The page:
You Don’t Need Flour To Make Pancakes

When I was a little girl Saturday was my favorite day of the week. We slept in, watched cartoons, and ate pancakes. If I was spending the night at Grandma G’s house, I got real butter and real maple syrup with my pancakes.

But these weren’t just any pancakes.

A genius in just about everything (seamstress/decorator/chef), my grandmother made me pancakes that resembled my childhood favorites. What could have been an ordinary breakfast was transformed into the likes of Strawberry Shortcake (the doll), My Little Pony, Papa Smurf, and my all-time favorite: R2D2.

Even though she made everything from scratch, one ingredient that’s especially inflammatory remained: flour.

Ah yes, the dreaded F Word that we avoid like the plague.

If you’ve been excluding your favorite comfort foods because of the F Word, never fear, you really can have your pancakes and eat them too.

How to Make Pancakes Without Flour:
  1. Simply replace flour for sweet potatoes, butternut squash or yams, you can also use a banana
  2. Mash up with a fork, or use a food processor or handheld mixer
  3. Add a couple of eggs
  4. Add a little coconut oil (or my favorite, MCT oil)
  5. Pinch unrefined salt
  6. A few drops vanilla stevia (I like Sweet Leaf brand) or organic ground stevia leaves
  7. Cinnamon if so desired

That’s it. They’re just as delicious as grain-based pancakes, without all the worry. And this entire process takes all of 5 minutes, so I don’t want to hear that you don’t have time for breakfast anymore.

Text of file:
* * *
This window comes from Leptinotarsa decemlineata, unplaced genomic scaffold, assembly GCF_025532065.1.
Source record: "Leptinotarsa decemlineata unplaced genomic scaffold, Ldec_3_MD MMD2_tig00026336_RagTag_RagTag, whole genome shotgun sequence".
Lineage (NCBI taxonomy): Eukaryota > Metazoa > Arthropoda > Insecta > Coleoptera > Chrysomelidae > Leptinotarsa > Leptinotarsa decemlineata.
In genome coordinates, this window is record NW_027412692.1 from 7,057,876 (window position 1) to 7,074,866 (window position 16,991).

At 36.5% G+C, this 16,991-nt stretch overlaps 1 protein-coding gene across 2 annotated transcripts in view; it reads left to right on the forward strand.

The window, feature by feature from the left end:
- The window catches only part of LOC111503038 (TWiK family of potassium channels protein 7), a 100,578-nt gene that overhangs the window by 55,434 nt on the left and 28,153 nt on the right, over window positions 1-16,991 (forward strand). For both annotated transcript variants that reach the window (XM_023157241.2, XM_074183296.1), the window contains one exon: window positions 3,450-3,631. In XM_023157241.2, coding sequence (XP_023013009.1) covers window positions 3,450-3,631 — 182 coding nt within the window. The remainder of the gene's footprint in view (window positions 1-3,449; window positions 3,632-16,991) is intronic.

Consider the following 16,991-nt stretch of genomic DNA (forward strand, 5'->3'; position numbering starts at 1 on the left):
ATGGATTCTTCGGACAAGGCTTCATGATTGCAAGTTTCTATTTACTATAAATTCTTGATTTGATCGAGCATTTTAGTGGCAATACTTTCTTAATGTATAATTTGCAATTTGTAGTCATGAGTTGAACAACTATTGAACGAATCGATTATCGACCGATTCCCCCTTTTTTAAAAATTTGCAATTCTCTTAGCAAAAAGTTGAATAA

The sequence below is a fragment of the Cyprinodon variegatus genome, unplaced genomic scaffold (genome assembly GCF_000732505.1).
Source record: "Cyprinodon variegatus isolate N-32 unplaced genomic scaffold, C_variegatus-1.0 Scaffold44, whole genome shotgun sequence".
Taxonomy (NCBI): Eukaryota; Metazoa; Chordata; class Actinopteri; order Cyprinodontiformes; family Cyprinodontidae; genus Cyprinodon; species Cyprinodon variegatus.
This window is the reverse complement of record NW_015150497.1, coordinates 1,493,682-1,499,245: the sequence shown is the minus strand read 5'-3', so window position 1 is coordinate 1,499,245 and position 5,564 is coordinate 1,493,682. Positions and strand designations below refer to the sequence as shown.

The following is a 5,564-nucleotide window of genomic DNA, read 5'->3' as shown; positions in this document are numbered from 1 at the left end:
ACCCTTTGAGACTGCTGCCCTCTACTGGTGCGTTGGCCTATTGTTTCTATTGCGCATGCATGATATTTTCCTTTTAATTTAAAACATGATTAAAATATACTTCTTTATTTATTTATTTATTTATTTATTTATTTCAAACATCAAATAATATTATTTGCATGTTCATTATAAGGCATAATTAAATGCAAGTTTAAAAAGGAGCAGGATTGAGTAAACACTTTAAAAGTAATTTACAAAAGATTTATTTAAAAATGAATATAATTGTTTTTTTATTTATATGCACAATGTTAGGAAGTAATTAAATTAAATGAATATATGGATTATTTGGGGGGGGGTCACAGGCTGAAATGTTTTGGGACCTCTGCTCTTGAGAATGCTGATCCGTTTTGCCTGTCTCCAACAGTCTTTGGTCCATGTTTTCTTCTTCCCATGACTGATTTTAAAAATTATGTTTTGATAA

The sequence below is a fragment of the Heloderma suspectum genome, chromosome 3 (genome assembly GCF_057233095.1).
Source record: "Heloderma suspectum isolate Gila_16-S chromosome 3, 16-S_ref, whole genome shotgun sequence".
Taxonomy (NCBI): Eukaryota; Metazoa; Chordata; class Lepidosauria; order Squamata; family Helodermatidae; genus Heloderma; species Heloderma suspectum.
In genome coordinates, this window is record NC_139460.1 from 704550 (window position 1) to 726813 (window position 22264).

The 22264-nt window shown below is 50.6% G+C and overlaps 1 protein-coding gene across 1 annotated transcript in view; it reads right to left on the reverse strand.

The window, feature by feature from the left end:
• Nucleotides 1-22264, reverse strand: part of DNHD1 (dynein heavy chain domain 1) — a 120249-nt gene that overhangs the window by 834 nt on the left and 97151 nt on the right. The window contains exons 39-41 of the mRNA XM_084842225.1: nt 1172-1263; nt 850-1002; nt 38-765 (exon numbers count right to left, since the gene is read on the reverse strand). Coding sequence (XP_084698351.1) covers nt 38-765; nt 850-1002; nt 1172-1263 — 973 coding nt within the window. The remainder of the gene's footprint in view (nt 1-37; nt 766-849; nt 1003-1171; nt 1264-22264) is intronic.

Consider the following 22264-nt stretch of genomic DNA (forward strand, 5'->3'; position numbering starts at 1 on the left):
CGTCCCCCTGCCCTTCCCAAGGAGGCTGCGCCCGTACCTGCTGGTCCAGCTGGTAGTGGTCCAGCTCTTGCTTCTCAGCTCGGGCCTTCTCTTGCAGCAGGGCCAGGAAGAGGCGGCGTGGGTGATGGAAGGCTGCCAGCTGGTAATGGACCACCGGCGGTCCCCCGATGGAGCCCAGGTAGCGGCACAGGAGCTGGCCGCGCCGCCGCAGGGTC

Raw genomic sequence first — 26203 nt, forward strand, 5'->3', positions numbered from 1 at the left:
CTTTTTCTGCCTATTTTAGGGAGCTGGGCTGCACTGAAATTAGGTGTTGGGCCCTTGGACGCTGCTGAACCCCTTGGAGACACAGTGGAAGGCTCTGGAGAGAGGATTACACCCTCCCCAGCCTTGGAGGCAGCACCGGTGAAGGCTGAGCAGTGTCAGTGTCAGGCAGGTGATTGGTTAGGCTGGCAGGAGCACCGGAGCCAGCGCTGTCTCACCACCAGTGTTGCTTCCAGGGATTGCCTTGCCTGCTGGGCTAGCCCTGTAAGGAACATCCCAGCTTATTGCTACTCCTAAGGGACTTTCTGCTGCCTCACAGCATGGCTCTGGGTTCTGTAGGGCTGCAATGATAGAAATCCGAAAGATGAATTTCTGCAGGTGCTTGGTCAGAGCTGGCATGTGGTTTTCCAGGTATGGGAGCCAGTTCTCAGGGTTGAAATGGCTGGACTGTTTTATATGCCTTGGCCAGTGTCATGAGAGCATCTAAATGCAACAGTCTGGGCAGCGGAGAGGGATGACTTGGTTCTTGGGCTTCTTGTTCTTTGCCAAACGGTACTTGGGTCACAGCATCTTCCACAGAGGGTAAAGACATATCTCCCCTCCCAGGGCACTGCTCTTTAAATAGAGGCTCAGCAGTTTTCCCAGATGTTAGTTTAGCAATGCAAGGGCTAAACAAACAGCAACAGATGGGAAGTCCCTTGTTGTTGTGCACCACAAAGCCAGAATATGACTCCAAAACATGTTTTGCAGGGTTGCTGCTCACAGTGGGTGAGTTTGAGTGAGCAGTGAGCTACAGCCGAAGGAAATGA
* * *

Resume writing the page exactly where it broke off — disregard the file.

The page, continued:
What’s really cool about making sweet potatoes and yams ahead of time and storing them in the refrigerator is that the longer they’re in there, the more they turn into resistant starch. Resistance starch is interesting because it feeds good gut bacteria, lowers blood sugar levels, reduces appetite, and improves insulin sensitivity.

And they taste amazing.

As always, let me know how your pancakes turn out in the comments below!

Comments 8

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      Hi Anne,
      Thanks for your comment. It’s true that sweet potatoes don’t work for everyone, but I’m glad you’ll try the banana. I also like to use butternut squash. Let me know how it turns out for you.

  1. What about using gluten-free flour (sweet sorghum, millet, potato starch, and sweet rice), does it also contribute to inflammation?

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      Author

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